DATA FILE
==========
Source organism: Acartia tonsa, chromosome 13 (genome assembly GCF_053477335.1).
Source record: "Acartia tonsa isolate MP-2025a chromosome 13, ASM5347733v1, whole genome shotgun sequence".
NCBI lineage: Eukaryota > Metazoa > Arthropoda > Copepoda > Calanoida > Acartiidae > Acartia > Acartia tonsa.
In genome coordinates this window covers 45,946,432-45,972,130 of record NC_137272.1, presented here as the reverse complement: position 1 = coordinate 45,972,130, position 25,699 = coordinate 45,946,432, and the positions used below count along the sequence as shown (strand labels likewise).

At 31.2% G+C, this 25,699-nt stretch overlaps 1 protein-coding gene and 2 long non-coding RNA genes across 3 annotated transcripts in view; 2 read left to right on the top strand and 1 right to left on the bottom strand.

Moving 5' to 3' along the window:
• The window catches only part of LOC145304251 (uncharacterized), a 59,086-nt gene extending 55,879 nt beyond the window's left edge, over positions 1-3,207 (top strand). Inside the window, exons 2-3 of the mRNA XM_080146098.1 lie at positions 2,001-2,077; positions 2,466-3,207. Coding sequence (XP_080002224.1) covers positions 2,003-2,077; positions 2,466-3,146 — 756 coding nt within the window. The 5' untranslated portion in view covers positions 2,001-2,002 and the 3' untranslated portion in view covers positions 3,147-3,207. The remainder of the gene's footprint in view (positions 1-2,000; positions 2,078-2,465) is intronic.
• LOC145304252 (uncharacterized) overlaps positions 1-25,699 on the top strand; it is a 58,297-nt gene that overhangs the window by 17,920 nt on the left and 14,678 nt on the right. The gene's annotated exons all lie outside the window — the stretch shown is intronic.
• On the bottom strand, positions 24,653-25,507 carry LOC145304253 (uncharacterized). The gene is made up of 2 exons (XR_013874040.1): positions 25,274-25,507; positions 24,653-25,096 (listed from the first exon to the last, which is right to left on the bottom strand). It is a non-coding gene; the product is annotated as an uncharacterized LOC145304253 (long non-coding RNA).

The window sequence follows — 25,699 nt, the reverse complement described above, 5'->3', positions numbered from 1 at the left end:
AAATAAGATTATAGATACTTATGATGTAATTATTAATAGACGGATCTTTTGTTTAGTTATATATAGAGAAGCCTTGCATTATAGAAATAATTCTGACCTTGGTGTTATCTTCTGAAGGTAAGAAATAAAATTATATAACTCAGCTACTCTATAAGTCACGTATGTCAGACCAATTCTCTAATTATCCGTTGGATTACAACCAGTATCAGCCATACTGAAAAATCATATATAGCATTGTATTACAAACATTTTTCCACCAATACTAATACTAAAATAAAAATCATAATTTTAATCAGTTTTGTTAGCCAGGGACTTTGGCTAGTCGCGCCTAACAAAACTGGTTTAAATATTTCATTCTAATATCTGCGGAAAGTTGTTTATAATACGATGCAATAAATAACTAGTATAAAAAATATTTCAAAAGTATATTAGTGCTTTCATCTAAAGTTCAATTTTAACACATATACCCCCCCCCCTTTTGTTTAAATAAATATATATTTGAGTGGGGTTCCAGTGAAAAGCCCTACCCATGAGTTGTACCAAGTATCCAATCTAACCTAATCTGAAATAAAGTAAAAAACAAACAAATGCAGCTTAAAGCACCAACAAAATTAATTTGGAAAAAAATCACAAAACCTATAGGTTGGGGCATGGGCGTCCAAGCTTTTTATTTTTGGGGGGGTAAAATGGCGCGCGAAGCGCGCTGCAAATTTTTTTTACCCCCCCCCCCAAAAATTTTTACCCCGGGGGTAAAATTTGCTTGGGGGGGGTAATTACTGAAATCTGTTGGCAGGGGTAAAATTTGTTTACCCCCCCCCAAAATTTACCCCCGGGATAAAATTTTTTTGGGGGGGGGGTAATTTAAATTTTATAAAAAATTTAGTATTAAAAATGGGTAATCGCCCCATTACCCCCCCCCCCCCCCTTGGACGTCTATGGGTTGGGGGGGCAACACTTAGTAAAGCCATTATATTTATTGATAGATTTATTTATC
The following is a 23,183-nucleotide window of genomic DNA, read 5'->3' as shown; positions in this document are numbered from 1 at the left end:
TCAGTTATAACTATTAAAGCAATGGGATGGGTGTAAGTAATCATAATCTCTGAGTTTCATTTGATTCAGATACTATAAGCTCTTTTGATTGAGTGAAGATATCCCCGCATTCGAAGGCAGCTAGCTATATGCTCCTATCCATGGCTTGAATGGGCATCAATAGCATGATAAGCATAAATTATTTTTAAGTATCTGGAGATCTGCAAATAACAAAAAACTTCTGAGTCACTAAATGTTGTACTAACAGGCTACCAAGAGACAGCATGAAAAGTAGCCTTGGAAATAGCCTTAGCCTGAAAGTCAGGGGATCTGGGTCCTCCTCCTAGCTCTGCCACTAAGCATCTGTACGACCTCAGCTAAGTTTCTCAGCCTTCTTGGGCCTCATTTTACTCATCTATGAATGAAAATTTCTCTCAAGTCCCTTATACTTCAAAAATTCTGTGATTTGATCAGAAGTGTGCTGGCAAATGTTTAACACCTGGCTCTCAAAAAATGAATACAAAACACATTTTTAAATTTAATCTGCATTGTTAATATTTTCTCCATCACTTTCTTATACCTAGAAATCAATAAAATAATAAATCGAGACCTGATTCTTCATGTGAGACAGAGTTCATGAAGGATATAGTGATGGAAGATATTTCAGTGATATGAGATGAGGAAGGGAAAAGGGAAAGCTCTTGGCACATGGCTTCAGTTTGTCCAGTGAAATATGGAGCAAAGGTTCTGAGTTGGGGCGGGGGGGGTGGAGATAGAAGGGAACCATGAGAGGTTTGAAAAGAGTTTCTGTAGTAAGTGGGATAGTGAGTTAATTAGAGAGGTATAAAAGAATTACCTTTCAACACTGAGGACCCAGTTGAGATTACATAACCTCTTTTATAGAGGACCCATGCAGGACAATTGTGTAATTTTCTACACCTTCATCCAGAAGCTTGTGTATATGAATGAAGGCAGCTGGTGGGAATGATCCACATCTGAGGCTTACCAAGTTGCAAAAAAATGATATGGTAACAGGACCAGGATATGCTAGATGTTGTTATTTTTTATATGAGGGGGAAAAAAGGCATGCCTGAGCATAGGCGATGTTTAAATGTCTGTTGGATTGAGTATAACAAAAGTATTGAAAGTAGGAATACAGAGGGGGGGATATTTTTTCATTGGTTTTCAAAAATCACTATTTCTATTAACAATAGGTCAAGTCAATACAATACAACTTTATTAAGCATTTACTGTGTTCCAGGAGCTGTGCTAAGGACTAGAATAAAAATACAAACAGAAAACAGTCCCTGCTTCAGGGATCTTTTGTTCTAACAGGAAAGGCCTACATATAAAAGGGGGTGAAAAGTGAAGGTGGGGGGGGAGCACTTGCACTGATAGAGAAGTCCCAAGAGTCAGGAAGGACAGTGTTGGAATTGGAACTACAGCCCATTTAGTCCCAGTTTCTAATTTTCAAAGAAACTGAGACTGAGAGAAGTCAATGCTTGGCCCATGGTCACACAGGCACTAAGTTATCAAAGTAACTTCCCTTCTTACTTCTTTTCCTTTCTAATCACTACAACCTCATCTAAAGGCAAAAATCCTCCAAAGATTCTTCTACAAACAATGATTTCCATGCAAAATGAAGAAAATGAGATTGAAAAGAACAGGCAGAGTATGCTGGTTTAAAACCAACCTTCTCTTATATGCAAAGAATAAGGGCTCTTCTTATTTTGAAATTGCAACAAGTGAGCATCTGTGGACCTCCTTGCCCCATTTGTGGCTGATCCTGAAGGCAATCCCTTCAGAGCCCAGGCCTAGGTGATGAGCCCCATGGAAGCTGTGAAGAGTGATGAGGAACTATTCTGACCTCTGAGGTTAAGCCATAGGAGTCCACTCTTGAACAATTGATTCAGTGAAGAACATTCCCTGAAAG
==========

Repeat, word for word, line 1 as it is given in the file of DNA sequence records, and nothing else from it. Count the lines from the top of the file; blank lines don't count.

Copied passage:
Source organism: Acartia tonsa, chromosome 13 (genome assembly GCF_053477335.1).